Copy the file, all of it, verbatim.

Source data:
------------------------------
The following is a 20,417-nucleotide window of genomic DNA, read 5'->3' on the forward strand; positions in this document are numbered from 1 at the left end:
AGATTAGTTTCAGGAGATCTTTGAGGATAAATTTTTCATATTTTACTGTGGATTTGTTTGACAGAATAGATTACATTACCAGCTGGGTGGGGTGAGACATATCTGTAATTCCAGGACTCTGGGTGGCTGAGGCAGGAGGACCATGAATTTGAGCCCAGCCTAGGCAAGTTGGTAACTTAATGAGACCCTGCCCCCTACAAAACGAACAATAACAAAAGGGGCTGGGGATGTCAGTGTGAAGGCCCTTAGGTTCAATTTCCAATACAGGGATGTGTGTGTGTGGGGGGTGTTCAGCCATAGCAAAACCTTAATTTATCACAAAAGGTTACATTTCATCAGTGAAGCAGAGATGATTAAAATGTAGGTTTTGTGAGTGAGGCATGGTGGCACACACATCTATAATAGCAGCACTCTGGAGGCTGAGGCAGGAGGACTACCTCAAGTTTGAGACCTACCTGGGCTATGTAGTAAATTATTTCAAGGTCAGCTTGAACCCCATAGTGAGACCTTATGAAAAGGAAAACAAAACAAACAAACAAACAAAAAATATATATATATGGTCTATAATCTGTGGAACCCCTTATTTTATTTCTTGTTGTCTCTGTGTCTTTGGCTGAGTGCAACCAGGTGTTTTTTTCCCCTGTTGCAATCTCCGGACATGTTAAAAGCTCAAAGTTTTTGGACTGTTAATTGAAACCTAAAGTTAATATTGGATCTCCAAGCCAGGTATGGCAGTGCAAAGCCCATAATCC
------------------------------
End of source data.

The following is a 20,417-nucleotide window of genomic DNA, read 5'->3' on the forward strand; positions in this document are numbered from 1 at the left end:
AGATTAGTTTCAGGAGATCTTTGAGGATAAATTTTTCATATTTTACTGTGGATTTGTTTGACAGAATAGATTACATTACCAGCTGGGTGGGGTGAGACATATCTGTAATTCCAGGACTCTGGGTGGCTGAGGCAGGAGGACCATGAATTTGAGCCCAGCCTAGGCAAGTTGGTAACTTAATGAGACCCTGCCCCCTACAAAACGAACAATAACAAAAGGGGCTGGGGATGTCAGTGTGAAGGCCCTTAGGTTCAATTTCCAATACAGGGATGTGTGTGTGTGGGGGGTGTTCAGCCATAGCAAAACCTTAATTTATCACAAAAGGTTACATTTCATCAGTGAAGCAGAGATGATTAAAATGTAGGTTTTGTGAGTGAGGCATGGTGGCACACACATCTATAATAGCAGCACTCTGGAGGCTGAGGCAGGAGGACTACCTCAAGTTTGAGACCTACCTGGGCTATGTAGTAAATTATTTCAAGGTCAGCTTGAACCCCATAGTGAGACCTTATGAAAAGGAAAACAAAACAAACAAACAAACAAAAAATATATATATATGGTCTATAATCTGTGGAACCCCTTATTTTATTTCTTGTTGTCTCTGTGTCTTTGGCTGAGTGCAACCAGGTGTTTTTTTCCCCTGTTGCAATCTCCGGACATGTTAAAAGCTCAAAGTTTTTGGACTGTTAATTGAAACCTAAAGTTAATATTGGATCTCCAAGCCAGGTATGGCAGTGCAAAGCCCATAATCC